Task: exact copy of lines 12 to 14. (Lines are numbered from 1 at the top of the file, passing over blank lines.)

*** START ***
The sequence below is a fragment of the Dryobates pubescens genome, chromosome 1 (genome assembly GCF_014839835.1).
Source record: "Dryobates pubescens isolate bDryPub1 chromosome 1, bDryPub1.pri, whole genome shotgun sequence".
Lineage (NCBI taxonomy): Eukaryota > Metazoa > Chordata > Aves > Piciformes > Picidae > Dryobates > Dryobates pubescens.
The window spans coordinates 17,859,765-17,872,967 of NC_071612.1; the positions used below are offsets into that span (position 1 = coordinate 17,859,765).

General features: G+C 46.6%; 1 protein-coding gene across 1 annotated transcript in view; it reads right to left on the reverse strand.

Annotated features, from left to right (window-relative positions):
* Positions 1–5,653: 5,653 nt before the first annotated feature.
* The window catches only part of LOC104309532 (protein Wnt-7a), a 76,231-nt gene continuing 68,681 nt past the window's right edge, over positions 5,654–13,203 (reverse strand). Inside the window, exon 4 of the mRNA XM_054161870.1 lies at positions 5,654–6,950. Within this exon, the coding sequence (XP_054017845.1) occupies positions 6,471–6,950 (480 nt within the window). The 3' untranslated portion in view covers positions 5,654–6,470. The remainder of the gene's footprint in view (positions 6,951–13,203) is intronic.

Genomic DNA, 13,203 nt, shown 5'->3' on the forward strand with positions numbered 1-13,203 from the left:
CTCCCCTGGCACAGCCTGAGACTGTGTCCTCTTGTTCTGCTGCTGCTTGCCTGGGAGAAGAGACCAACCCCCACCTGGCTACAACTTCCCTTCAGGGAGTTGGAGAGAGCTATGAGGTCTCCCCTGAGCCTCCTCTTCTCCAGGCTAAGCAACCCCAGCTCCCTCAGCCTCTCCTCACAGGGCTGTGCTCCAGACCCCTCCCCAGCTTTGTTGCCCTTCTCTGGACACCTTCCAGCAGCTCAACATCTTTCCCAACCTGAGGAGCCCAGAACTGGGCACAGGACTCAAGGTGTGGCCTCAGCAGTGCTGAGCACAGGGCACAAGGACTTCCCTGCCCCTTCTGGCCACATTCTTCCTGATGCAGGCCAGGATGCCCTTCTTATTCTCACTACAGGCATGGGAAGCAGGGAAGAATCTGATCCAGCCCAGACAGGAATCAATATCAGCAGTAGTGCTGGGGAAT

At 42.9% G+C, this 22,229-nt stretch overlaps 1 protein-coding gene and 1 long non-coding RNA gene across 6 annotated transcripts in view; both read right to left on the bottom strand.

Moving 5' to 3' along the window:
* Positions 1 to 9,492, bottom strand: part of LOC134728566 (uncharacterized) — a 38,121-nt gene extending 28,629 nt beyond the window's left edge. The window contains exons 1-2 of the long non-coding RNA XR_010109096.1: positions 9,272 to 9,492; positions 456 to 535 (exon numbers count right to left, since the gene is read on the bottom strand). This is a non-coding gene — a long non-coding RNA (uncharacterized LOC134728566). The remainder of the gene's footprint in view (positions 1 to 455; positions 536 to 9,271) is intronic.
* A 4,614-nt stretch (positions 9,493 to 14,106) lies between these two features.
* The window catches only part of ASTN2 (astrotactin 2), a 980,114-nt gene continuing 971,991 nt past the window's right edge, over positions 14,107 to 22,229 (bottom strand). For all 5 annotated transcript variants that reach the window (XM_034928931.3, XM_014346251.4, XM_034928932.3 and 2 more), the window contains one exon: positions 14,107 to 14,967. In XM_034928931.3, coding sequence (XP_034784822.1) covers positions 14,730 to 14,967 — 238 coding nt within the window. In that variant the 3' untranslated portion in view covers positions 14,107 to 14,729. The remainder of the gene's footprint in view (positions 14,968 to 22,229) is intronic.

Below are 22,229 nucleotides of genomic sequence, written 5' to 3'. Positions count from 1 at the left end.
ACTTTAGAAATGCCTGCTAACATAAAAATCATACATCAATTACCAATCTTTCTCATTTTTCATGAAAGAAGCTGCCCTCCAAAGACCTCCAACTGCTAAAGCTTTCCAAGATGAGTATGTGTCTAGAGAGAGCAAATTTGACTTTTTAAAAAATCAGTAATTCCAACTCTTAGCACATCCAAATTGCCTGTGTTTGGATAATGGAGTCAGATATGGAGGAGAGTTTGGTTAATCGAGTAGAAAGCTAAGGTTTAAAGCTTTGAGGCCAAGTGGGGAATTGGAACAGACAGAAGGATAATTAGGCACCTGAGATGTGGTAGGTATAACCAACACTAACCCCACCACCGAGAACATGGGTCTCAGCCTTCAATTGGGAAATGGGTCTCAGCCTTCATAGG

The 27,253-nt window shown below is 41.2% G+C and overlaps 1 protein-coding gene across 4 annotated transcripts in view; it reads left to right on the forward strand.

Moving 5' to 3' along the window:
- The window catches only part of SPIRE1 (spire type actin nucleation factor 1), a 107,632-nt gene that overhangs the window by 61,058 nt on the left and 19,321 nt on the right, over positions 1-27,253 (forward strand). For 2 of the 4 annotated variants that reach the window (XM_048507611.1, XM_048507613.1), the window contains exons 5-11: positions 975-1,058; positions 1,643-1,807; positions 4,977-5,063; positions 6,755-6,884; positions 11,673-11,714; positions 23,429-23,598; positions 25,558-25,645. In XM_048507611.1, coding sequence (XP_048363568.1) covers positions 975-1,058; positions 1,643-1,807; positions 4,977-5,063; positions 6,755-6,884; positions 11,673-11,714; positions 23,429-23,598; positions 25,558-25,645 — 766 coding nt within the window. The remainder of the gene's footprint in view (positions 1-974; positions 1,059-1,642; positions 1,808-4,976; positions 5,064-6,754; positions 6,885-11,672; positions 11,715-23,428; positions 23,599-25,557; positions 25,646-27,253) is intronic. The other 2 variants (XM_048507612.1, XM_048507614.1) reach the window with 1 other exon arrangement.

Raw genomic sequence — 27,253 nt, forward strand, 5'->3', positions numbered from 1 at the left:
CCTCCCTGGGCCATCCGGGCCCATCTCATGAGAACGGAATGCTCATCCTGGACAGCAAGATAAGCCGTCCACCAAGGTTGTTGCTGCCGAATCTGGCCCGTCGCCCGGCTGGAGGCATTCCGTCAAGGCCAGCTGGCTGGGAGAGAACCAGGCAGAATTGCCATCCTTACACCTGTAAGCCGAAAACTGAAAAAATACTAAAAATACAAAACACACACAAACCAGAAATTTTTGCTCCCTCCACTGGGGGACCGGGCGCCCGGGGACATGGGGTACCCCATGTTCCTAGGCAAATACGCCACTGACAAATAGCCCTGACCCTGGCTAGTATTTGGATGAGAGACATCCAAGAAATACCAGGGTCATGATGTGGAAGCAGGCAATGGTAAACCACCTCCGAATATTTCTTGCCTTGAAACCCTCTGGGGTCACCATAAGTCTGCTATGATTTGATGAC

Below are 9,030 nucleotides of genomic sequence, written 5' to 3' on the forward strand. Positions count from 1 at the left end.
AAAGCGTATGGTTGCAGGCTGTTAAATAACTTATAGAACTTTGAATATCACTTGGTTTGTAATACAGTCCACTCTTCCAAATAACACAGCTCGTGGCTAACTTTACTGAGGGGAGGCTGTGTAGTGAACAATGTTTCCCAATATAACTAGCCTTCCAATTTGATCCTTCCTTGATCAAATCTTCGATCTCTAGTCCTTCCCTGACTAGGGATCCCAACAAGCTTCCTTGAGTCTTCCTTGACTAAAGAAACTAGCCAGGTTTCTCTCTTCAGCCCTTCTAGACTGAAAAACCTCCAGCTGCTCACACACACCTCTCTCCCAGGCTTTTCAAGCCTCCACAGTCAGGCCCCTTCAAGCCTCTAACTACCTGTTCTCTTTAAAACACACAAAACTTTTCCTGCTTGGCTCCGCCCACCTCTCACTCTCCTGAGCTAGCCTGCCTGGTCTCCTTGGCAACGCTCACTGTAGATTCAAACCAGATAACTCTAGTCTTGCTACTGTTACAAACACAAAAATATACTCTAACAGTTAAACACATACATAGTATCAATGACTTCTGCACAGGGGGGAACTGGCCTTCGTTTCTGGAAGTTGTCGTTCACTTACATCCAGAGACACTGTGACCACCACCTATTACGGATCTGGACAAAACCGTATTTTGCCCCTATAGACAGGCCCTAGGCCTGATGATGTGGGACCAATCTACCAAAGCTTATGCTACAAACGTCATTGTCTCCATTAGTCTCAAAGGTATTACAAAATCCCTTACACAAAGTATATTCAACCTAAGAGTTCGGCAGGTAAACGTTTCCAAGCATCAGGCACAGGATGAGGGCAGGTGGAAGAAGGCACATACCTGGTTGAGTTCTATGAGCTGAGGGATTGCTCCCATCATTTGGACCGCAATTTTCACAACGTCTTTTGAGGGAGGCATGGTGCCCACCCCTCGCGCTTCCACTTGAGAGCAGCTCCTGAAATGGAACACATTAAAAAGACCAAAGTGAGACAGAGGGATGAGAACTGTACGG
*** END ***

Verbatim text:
Moving 5' to 3' along the window:
* Positions 1 to 9,492, bottom strand: part of LOC134728566 (uncharacterized) — a 38,121-nt gene extending 28,629 nt beyond the window's left edge. The window contains exons 1-2 of the long non-coding RNA XR_010109096.1: positions 9,272 to 9,492; positions 456 to 535 (exon numbers count right to left, since the gene is read on the bottom strand). This is a non-coding gene — a long non-coding RNA (uncharacterized LOC134728566). The remainder of the gene's footprint in view (positions 1 to 455; positions 536 to 9,271) is intronic.
* A 4,614-nt stretch (positions 9,493 to 14,106) lies between these two features.